Unravel the Gravel

The use of gravel or decorative stone as a ground cover in garden beds has become a popular choice in mid-western landscapes as busy homeowners search for a low-maintenance alternative to weeding.  The "cleaner" look and lack of the natural odor typical of decomposing wood mulches are often mentioned as motivators in the decision to take the gravel road.  Unfortunately, the results are often less than satisfying.

In order to inhibit the weeds which would quickly fill the generous air gaps in the gravel, landscape fabric is usually applied beneath, pinned to the ground with over-sized steel staples.  Holes are then created as needed for plants to be installed.  Additionally, an artificial border of some sort is needed to keep the gravel in the bed, and the turfgrass from invading the edge, causing a trimming nightmare.  Generally made from plastic, aluminum, or steel, the look may be sharp at first, but the edge's aesthetic integrity quickly degrades.  Heaved by frost and tree roots alike, the border is forced from the earth at random points, turning the "clean" alternative into the neighborhood eyesore.  The product needs constant resetting, and often suffers lawn mower damage as well.  The fabric itself can also become exposed in spots, but more concerning are the needle-like shoots of grassy weeds which eventually penetrate the small pores of the fabric, weaving a rug of weeds that is harder to remove than ever.

Gravel as groundcover in general is not conducive to proper plant health.  The rocks gather so much heat from the sun they can literally cook tender plants.  Anyone who has walked barefoot on a hot sand beach can relate.  While mulch retains moisture, any water landing on the gravel will quickly be wasted from evaporation.  The landscape fabric is an affront to nature, blocking both air and water interface with the soil, and creating a very difficult situation for plants to survive.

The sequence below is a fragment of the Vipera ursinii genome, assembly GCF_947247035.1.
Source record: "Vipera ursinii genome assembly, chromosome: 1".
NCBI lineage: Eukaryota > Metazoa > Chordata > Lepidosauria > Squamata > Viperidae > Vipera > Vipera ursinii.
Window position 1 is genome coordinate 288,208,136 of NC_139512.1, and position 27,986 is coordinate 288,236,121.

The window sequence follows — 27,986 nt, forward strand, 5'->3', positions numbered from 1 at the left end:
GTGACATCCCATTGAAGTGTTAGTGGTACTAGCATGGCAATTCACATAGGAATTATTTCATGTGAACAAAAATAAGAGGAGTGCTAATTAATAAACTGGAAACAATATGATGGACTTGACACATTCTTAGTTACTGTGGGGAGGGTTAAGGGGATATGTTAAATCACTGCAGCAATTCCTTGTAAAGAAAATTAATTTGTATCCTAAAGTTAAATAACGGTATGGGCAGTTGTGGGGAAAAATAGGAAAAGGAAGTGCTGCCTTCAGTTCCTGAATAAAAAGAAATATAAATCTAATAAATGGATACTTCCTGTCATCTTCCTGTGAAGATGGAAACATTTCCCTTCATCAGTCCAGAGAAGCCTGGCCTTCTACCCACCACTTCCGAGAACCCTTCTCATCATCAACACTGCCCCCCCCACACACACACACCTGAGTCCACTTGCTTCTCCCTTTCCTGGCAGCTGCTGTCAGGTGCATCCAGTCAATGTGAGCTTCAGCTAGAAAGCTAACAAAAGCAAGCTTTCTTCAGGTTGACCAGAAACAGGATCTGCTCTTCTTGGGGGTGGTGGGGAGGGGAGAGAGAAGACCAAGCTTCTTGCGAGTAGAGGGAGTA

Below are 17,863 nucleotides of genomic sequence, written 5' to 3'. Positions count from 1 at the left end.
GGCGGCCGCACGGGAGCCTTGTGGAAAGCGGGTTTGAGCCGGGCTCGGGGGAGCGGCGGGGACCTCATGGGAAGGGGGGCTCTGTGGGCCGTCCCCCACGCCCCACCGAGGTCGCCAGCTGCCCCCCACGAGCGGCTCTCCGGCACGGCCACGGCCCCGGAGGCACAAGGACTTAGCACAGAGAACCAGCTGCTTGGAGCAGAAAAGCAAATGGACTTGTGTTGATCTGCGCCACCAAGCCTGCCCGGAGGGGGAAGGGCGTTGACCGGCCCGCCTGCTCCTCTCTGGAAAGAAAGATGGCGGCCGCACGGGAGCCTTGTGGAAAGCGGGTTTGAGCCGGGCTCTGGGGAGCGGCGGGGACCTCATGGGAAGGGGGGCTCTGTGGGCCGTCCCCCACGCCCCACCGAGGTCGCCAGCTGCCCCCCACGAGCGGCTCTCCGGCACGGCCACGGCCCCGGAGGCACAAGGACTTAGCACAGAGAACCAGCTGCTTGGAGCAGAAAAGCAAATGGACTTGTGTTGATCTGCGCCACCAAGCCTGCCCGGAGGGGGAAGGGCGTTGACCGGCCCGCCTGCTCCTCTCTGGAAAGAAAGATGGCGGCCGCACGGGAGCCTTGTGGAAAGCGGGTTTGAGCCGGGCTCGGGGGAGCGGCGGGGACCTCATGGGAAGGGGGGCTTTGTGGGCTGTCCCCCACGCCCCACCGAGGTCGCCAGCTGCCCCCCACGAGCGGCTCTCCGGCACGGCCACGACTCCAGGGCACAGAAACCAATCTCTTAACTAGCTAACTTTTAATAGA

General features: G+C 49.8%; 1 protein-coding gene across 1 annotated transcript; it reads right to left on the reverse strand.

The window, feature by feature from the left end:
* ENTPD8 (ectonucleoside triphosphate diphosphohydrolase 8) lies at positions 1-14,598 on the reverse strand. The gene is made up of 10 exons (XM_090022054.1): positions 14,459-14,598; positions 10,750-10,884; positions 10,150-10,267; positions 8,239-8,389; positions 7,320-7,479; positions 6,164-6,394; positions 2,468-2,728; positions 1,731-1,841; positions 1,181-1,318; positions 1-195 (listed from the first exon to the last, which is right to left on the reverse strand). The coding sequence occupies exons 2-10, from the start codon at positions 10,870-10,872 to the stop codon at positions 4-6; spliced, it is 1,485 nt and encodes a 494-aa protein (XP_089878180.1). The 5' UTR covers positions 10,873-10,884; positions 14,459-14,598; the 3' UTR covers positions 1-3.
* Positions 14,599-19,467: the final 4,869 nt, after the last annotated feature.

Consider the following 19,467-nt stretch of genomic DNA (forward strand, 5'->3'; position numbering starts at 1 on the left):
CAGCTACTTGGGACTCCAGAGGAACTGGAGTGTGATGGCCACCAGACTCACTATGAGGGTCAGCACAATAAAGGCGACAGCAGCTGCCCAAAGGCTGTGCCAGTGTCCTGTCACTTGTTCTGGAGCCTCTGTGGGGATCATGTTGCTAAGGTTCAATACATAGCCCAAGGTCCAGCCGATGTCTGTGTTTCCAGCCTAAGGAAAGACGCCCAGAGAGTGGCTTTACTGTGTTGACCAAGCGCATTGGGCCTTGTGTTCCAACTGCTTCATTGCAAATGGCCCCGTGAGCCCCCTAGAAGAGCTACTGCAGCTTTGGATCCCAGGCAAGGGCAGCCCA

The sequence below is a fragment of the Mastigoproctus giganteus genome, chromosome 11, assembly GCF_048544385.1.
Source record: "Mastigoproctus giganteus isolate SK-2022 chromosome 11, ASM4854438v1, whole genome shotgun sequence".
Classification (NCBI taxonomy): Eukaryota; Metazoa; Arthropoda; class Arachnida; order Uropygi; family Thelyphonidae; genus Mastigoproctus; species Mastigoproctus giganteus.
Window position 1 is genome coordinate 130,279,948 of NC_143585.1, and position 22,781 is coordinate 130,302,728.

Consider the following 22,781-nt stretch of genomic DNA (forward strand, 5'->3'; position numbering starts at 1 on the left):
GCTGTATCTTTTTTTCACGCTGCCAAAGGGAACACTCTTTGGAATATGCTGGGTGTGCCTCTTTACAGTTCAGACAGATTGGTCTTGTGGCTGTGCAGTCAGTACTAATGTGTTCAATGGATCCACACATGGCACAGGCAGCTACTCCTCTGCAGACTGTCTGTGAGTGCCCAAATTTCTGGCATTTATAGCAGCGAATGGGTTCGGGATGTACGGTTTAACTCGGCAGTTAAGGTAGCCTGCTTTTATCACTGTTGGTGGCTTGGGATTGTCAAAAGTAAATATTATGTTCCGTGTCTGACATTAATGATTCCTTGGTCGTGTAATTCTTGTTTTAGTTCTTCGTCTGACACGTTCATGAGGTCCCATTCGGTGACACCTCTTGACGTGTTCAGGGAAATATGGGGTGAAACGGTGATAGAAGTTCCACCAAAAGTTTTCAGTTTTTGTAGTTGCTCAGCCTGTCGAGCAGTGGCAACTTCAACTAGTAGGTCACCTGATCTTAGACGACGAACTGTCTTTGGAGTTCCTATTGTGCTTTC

These leafy, shade loving Ajuga plants, don't stand a chance in the furnace of a gravel bed

These leafy, shade loving Ajuga plants, don't stand a chance in the furnace of a gravel bed

While natural decomposed hardwood bark mulches are preferred, with a spade edge refreshed twice yearly, there may be times when gravel is the proper choice, such as dry riverbeds for washout areas, and around pools and hot tubs.  When choosing plants for these areas, try to avoid fleshy, herbaceous perennials and stick to woody, dought-tolerant species like Yarrow and False Indigo.  Below, the Russian Sage is thriving, while one or more of the fragile Cranesbill in the same bed had to be replaced. 

Woody drought tolerant Russian Sage (Perovskya) is a good choice for gravel beds

Woody drought tolerant Russian Sage (Perovskya) is a good choice for gravel beds

Fleshy Cranesbill has a harder time thriving among the steaming rocks.

Fleshy Cranesbill has a harder time thriving among the steaming rocks.

Of course, there are exceptions, and the impossible-to-kill fleshy monocots, like Daylily, Iris and Hosta can work as well.  Whatever your situation, our experts can help with the solution.

The Bristol Group